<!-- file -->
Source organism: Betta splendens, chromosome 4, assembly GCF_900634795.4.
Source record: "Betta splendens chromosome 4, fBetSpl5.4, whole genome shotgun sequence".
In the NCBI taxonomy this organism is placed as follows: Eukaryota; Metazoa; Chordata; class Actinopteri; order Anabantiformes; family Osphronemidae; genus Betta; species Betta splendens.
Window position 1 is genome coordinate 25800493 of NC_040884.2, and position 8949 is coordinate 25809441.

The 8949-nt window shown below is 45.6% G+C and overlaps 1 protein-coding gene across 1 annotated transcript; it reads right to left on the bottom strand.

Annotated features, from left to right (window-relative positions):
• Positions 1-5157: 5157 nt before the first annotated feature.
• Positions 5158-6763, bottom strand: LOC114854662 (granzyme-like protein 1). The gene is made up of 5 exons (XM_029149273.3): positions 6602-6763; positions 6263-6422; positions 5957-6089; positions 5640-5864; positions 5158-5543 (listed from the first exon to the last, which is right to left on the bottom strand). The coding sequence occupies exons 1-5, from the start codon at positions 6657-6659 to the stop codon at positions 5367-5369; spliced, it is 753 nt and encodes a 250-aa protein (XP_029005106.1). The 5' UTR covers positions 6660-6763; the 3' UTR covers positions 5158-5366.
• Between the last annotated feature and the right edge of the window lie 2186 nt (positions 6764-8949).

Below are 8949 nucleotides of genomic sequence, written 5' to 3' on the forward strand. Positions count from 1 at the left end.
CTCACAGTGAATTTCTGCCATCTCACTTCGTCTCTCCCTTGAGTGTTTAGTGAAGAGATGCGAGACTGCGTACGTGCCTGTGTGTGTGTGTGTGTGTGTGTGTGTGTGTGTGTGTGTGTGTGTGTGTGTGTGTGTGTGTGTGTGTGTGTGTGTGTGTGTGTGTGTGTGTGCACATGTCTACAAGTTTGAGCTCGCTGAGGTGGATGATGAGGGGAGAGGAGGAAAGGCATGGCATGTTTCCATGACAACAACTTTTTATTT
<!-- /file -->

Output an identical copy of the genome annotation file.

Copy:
Source organism: Betta splendens, chromosome 4, assembly GCF_900634795.4.
Source record: "Betta splendens chromosome 4, fBetSpl5.4, whole genome shotgun sequence".
In the NCBI taxonomy this organism is placed as follows: Eukaryota; Metazoa; Chordata; class Actinopteri; order Anabantiformes; family Osphronemidae; genus Betta; species Betta splendens.
Window position 1 is genome coordinate 25800493 of NC_040884.2, and position 8949 is coordinate 25809441.

The 8949-nt window shown below is 45.6% G+C and overlaps 1 protein-coding gene across 1 annotated transcript; it reads right to left on the bottom strand.

Annotated features, from left to right (window-relative positions):
• Positions 1-5157: 5157 nt before the first annotated feature.
• Positions 5158-6763, bottom strand: LOC114854662 (granzyme-like protein 1). The gene is made up of 5 exons (XM_029149273.3): positions 6602-6763; positions 6263-6422; positions 5957-6089; positions 5640-5864; positions 5158-5543 (listed from the first exon to the last, which is right to left on the bottom strand). The coding sequence occupies exons 1-5, from the start codon at positions 6657-6659 to the stop codon at positions 5367-5369; spliced, it is 753 nt and encodes a 250-aa protein (XP_029005106.1). The 5' UTR covers positions 6660-6763; the 3' UTR covers positions 5158-5366.
• Between the last annotated feature and the right edge of the window lie 2186 nt (positions 6764-8949).

Below are 8949 nucleotides of genomic sequence, written 5' to 3' on the forward strand. Positions count from 1 at the left end.
CTCACAGTGAATTTCTGCCATCTCACTTCGTCTCTCCCTTGAGTGTTTAGTGAAGAGATGCGAGACTGCGTACGTGCCTGTGTGTGTGTGTGTGTGTGTGTGTGTGTGTGTGTGTGTGTGTGTGTGTGTGTGTGTGTGTGTGTGTGTGTGTGTGTGTGTGTGTGTGTGTGCACATGTCTACAAGTTTGAGCTCGCTGAGGTGGATGATGAGGGGAGAGGAGGAAAGGCATGGCATGTTTCCATGACAACAACTTTTTATTT